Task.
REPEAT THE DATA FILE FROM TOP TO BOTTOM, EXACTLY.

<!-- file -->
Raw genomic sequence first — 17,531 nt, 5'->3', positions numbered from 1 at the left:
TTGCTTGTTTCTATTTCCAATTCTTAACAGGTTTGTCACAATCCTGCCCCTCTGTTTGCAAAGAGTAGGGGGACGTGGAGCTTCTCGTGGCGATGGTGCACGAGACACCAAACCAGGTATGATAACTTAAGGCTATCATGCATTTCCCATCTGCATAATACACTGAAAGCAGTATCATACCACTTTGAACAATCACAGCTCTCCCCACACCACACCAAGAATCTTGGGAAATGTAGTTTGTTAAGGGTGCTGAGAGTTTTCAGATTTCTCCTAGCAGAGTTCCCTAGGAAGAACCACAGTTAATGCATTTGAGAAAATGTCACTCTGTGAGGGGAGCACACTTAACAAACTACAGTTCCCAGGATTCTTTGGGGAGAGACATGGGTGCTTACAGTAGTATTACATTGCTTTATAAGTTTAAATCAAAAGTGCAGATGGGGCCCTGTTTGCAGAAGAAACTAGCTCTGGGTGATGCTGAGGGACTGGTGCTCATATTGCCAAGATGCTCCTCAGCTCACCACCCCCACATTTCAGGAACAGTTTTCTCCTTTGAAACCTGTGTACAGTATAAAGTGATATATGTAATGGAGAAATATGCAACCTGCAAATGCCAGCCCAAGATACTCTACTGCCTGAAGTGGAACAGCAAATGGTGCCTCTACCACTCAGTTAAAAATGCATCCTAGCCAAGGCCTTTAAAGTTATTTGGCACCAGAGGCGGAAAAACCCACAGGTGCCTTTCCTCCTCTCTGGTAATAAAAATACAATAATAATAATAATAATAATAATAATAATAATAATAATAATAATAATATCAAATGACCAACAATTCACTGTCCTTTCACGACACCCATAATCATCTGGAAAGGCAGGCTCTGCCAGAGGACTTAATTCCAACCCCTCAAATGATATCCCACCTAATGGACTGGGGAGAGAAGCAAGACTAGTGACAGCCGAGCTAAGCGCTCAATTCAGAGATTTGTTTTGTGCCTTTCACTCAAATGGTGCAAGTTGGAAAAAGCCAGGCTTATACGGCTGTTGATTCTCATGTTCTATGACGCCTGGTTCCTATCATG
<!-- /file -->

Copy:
Raw genomic sequence first — 17,531 nt, 5'->3', positions numbered from 1 at the left:
TTGCTTGTTTCTATTTCCAATTCTTAACAGGTTTGTCACAATCCTGCCCCTCTGTTTGCAAAGAGTAGGGGGACGTGGAGCTTCTCGTGGCGATGGTGCACGAGACACCAAACCAGGTATGATAACTTAAGGCTATCATGCATTTCCCATCTGCATAATACACTGAAAGCAGTATCATACCACTTTGAACAATCACAGCTCTCCCCACACCACACCAAGAATCTTGGGAAATGTAGTTTGTTAAGGGTGCTGAGAGTTTTCAGATTTCTCCTAGCAGAGTTCCCTAGGAAGAACCACAGTTAATGCATTTGAGAAAATGTCACTCTGTGAGGGGAGCACACTTAACAAACTACAGTTCCCAGGATTCTTTGGGGAGAGACATGGGTGCTTACAGTAGTATTACATTGCTTTATAAGTTTAAATCAAAAGTGCAGATGGGGCCCTGTTTGCAGAAGAAACTAGCTCTGGGTGATGCTGAGGGACTGGTGCTCATATTGCCAAGATGCTCCTCAGCTCACCACCCCCACATTTCAGGAACAGTTTTCTCCTTTGAAACCTGTGTACAGTATAAAGTGATATATGTAATGGAGAAATATGCAACCTGCAAATGCCAGCCCAAGATACTCTACTGCCTGAAGTGGAACAGCAAATGGTGCCTCTACCACTCAGTTAAAAATGCATCCTAGCCAAGGCCTTTAAAGTTATTTGGCACCAGAGGCGGAAAAACCCACAGGTGCCTTTCCTCCTCTCTGGTAATAAAAATACAATAATAATAATAATAATAATAATAATAATAATAATAATAATAATAATATCAAATGACCAACAATTCACTGTCCTTTCACGACACCCATAATCATCTGGAAAGGCAGGCTCTGCCAGAGGACTTAATTCCAACCCCTCAAATGATATCCCACCTAATGGACTGGGGAGAGAAGCAAGACTAGTGACAGCCGAGCTAAGCGCTCAATTCAGAGATTTGTTTTGTGCCTTTCACTCAAATGGTGCAAGTTGGAAAAAGCCAGGCTTATACGGCTGTTGATTCTCATGTTCTATGACGCCTGGTTCCTATCATG